Three prominent Cambodians are scheduled as key participants in a US congressional hearing on human rights this month, as concerns persist over the government’s ongoing treatment of dissenters.
Mu Sochua, a Kampot National Assembly representative for the Sam Rainsy Party who recently lost a defamation suit to Prime Minister Hun Sen, is set to join Kek Galabru, founder of the rights group Licadho, and Moeun Tola, head of the Community Legal Education Center’s labor program, in Washington Sept. 10.
“It’s high time that we all talk about the reality there, and we have enough evidence,” said Mu Sochua, who last month was ordered to pay more than $4,000 in fines and compensation after she brought a suit against Hun Sen for allegedly degrading remarks in a speech in April.
The three are scheduled to give testimony to the House of Representative’s Tom Lantos Human Rights Commission, co-chaired by Frank Wolf, a Republican from Virginia, and James McGovern, a Democrat from Massachusetts, examining “a concerning trend in the Cambodian government’s overall human rights record,” according to the commission.
The commission cited as one reason for the hearing a July 29 Washington Post report of “a heightened crackdown on journalists and opposition activists” that “has provoked new concern that the government [of Cambodia] is engaging in widespread abuse of the nation’s legal system to muzzle its detractors.”
It also referred to Mu Sochua’s defamation case, diminished rights for workers and labor, and the eviction of people from their land without compensation.
Mu Sochua said in an interview in Washington Tuesday she would discuss these issues and the suspension of her own parliamentary immunity, along with another SRP colleague, which paved the way for two lawsuits.
“I would like to make it clear that the Sam Rainsy Party will not make an appeal to cut aid to Cambodia, so the Cambodian people should not worry about this,” Mu Sochua said. “We are here at the US Congress to provide truth about a grave situation that might affect democracy and human rights in Cambodia.”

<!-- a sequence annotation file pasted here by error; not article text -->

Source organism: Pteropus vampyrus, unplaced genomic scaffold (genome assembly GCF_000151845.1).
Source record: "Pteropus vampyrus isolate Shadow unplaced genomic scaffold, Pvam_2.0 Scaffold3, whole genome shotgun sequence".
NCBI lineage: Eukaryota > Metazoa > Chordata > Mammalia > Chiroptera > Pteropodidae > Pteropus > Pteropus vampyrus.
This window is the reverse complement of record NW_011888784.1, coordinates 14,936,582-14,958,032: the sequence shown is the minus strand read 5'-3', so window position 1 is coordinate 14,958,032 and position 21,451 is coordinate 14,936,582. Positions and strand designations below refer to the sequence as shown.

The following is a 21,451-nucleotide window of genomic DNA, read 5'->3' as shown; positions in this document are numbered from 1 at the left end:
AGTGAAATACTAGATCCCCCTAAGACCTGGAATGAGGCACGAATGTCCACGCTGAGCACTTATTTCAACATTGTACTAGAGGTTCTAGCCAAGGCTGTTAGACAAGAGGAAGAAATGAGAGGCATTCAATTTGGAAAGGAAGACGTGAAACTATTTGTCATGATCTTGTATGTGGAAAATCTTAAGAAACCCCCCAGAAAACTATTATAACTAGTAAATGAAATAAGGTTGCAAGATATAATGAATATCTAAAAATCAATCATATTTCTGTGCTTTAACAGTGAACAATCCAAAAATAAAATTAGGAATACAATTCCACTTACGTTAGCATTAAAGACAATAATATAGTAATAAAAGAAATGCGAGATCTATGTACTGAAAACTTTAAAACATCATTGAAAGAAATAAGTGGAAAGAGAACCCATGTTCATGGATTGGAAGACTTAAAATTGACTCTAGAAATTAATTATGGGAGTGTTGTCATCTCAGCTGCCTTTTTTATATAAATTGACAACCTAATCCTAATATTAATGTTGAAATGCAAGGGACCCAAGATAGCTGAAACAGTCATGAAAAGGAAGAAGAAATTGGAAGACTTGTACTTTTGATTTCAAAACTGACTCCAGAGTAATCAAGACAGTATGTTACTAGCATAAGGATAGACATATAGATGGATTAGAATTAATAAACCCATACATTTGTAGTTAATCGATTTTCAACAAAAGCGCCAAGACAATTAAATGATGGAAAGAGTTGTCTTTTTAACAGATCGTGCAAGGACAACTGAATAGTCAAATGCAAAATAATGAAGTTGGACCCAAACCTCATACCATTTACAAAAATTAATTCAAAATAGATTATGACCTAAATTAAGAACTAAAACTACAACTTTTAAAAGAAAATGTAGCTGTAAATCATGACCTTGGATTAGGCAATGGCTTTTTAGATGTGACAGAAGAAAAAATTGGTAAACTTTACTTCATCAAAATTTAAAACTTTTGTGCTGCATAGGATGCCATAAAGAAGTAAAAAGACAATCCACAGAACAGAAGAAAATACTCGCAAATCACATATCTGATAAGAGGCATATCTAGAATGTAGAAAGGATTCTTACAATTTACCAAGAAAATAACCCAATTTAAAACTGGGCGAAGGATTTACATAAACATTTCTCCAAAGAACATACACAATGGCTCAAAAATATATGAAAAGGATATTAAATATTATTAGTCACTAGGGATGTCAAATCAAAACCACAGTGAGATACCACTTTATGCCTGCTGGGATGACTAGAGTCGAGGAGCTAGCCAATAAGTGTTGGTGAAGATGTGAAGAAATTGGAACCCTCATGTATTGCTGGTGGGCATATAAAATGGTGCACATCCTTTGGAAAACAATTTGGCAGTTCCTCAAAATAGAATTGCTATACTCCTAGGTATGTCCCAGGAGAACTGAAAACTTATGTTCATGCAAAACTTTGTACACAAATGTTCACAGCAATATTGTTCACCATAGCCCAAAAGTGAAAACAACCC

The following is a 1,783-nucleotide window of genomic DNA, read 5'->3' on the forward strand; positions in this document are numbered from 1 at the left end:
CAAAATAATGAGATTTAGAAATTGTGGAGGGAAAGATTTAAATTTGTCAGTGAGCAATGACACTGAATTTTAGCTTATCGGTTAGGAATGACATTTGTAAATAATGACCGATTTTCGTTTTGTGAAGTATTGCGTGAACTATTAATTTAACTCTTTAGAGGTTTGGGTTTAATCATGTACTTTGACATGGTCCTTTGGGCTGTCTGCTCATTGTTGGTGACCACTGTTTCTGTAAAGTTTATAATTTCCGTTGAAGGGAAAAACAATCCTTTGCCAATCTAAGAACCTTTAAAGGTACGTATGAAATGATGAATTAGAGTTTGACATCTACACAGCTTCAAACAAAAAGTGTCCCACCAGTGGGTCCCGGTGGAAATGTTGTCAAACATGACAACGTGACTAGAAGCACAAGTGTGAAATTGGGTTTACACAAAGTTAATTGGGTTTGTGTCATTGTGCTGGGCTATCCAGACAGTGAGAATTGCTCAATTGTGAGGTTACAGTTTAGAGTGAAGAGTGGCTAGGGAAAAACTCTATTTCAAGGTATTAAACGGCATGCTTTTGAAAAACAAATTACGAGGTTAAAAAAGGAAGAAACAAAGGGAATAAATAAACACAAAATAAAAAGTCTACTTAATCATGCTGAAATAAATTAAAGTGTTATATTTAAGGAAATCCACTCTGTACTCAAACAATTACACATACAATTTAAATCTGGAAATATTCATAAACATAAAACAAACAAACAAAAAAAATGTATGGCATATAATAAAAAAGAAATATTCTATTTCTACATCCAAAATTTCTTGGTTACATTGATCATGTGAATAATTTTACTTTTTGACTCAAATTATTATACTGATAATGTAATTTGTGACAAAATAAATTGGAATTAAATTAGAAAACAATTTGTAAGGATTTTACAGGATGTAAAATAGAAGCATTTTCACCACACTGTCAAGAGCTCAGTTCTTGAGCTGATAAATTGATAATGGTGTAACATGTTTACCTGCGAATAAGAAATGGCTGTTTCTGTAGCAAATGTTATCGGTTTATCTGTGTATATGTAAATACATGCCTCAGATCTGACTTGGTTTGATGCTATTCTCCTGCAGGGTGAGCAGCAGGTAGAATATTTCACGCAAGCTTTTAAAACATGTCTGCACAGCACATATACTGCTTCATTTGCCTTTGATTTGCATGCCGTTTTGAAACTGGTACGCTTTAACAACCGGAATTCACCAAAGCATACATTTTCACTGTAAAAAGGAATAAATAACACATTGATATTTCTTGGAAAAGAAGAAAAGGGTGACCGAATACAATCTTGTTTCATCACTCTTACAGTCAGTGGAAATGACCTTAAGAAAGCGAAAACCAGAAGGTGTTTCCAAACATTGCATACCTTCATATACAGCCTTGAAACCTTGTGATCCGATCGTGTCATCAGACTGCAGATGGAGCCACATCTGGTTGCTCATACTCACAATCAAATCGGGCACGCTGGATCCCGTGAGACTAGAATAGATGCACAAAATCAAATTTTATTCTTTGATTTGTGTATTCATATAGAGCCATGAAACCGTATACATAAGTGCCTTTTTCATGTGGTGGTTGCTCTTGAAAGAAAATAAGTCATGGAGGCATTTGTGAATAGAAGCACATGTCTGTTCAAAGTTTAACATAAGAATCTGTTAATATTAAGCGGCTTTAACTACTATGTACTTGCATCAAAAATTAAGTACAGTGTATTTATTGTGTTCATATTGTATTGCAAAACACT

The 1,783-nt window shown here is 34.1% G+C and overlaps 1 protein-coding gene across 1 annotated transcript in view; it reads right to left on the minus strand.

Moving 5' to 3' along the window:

Kek Galabru said she will ask the US to assist Cambodia in ensuring its courts are made independent and in finding ways to tackle land issues.
“The land issue is very important because it is the life and bread of some 80 percent of Cambodians living in rural areas,” she said by phone Wednesday.
“The US should help find a way to distribute land in a fair manner to ensure good, successful and positive developments where the majority of people benefit, not just a small group, leaving the majority in tears,” she said.
Meanwhile, shorter work contracts for workers after a US quota program ended and suits filed against labor leaders are a concern, said Moeun Tola, adding “past killings of [union leaders] have never been solved…which is a threat to the freedom of unions.”
The rights commission hearing was announced Aug. 25, and its examination of the situation in Cambodia is a rare instance. Along with the Cambodians invited are representatives from the US State Department.
“I am sorry that the commission only invited an opposition team, without inviting another side…to give a balanced report and find out the truth for a solution,” said Koy Kuong, a spokesman for the Ministry of Foreign Affairs.
That the administration was not invited was “not fair, not neutral, and biased,” he said. “It won’t help promote human rights.”
Cambodia’s own human rights committee, headed by senior Hun Sen adviser Om Yienteng, was not aware of the hearing.
Om Yentieng, contacted Monday, said the government had not broken any laws in pursuing lawsuits against Mu Sochua and others.
“When they sue us, they push us to the court, but once we countersue, they tell us not to and ask us to leave them to exercise their freedom of expression,” he said. “I think that we should have a clear grammar for democracy. We should not use democracy wrongly and out of grammar, causing people to copy a bad example.”